Reposted from Science magazine , October 4, 2002

Douglas Robinson, like his peers, spent his 20s in training. After 5.5 years in graduate school, he received a Ph.D. in cell biology and then worked another 4.5 years as a postdoc under a faculty mentor. When he was 31, he got an appointment at Johns Hopkins School of Medicine in Baltimore, Maryland, enabling him for the first time to apply for his own funding to investigate his ideas. His initial application to the National Institutes of Health (NIH) didn't get funded, but he hopes his second try will. If he succeeds, he will join a select--and vanishing--group: those who win NIH grants before age 35.

In 2001, NIH gave out 6635 "competing" grants to investigators, but only 251 of them went to people age 35 or younger. This was slightly more than the year before (see graph below). But the 35-and-under group was much larger a decade ago and dramatically larger 2 decades ago. According to statistics released last month by NIH's deputy director for extramural research, Wendy Baldwin, the percentage going to the youngest age group has declined steadily, from 23% in 1980 to below 4% last year. Meanwhile, as Congress has pumped funds into doubling NIH's budget, the share of grants to scientists age 46 and older has grown sharply.


Endangered? The number of traditional NIH grants awarded to young investigators has declined, while those to researchers over 46 have grown. SOURCE: NIH

The trend is not new, nor has it gone unnoticed. But when biomedical leaders examined similar data in the early 1990s, they perceived a crisis. The National Research Council (NRC) launched an inquiry that produced two reports, one in 1994 and another in 1998. The authors called on government agencies to collect more data on young scientists and break the logjam that keeps many waiting until their 40s for an academic position. The 1994 report warned that "the implications ... for the future of biomedical research are extremely serious."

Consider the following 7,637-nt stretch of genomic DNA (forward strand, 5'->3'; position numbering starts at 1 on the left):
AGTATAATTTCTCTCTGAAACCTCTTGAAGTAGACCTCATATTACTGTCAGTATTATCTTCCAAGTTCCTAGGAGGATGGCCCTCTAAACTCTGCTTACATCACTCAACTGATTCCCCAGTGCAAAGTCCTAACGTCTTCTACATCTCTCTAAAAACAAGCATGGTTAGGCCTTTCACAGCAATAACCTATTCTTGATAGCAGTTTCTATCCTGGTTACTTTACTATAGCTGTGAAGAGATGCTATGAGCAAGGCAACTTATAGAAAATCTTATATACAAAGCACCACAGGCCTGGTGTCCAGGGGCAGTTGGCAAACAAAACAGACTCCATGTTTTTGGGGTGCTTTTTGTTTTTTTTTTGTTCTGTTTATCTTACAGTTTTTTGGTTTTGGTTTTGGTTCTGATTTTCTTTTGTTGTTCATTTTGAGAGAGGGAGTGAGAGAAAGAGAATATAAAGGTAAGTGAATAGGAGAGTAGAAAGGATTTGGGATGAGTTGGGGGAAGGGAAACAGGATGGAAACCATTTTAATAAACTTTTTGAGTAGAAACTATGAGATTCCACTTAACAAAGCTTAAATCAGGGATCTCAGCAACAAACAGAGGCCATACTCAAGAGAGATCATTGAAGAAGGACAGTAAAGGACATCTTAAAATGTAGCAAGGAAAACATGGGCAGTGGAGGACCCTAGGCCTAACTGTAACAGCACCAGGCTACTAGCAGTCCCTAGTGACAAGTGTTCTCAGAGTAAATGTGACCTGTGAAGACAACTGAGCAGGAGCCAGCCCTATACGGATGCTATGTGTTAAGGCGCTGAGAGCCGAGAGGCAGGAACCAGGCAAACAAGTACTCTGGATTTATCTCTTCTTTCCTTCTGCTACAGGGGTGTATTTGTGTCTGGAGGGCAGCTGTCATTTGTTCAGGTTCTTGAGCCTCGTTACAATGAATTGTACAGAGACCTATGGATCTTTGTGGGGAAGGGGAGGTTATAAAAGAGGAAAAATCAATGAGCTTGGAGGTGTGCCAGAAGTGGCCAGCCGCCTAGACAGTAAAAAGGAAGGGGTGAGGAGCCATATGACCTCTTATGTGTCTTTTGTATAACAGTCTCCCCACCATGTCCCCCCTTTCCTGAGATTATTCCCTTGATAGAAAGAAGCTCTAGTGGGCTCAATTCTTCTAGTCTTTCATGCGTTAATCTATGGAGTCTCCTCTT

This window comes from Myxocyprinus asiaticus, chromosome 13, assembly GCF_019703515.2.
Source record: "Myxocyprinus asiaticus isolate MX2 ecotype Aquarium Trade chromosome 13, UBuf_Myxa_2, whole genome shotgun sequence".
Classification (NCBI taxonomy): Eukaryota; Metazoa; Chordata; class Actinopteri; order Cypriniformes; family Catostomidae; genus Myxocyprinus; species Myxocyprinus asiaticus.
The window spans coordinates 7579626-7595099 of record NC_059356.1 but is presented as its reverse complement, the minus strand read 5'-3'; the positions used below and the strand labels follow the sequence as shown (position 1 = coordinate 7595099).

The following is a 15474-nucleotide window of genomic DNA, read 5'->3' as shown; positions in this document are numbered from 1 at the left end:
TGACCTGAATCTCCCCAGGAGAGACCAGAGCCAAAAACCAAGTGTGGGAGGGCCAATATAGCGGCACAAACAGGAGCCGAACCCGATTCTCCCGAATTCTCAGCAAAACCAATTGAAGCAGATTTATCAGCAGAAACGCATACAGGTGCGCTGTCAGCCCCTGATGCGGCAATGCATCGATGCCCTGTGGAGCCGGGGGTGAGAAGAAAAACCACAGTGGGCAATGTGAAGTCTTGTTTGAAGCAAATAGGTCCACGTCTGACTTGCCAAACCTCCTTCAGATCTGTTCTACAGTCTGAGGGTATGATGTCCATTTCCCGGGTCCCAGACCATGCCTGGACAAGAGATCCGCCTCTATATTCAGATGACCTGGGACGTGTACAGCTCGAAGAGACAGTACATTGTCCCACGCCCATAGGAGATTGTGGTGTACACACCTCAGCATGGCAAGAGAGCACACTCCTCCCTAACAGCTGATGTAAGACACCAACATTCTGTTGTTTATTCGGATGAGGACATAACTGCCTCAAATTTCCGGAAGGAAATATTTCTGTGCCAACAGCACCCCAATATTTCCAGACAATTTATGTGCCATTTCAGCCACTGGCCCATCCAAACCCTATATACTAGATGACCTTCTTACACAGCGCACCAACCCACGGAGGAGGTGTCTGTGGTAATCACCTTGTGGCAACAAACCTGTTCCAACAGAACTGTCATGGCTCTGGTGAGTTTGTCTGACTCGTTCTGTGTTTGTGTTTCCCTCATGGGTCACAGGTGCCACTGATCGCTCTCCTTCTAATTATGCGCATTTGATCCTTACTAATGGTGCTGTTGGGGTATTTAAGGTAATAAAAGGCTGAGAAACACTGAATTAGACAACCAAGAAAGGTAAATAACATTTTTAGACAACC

The panel's co-chair, biologist Torsten Wiesel of Rockefeller University in New York City, is surprised to learn that this aging trend continues today: "You'd think with all the money that's going into NIH, [young scientists] would be doing better." His co-chair, biologist Shirley Tilghman, now president of Princeton University, says simply, "It's appalling." The data reviewed by the panel in 1994 looked "bad," she says, "but compared to today, they actually look pretty good." She adds: "The notion that our field right now has such a tiny percentage of people under the age of 35 initiating research ... is very unhealthy and very worrisome."

Of course biologists are worried, Baldwin says: Their concern stems from "the long-held observation that a lot of people who do stunning work do it early in their careers." Baldwin says it's precisely because NIH wants to keep on top of the situation that "we crank out stats" like these. But she does not think that the trend has a simple explanation. Biologists typically spend more years than physicists floating between graduate school and full employment, but biomedicine also offers more job opportunities. And although some people blame NIH for creating this situation, Baldwin notes that NIH does not control employment decisions in academia.

Bottleneck

Experts differ on why older biomedical researchers are receiving a growing share of the pie these days and on what should be done about it. But they agree on the basic problem: The system is taking longer to launch young biologists.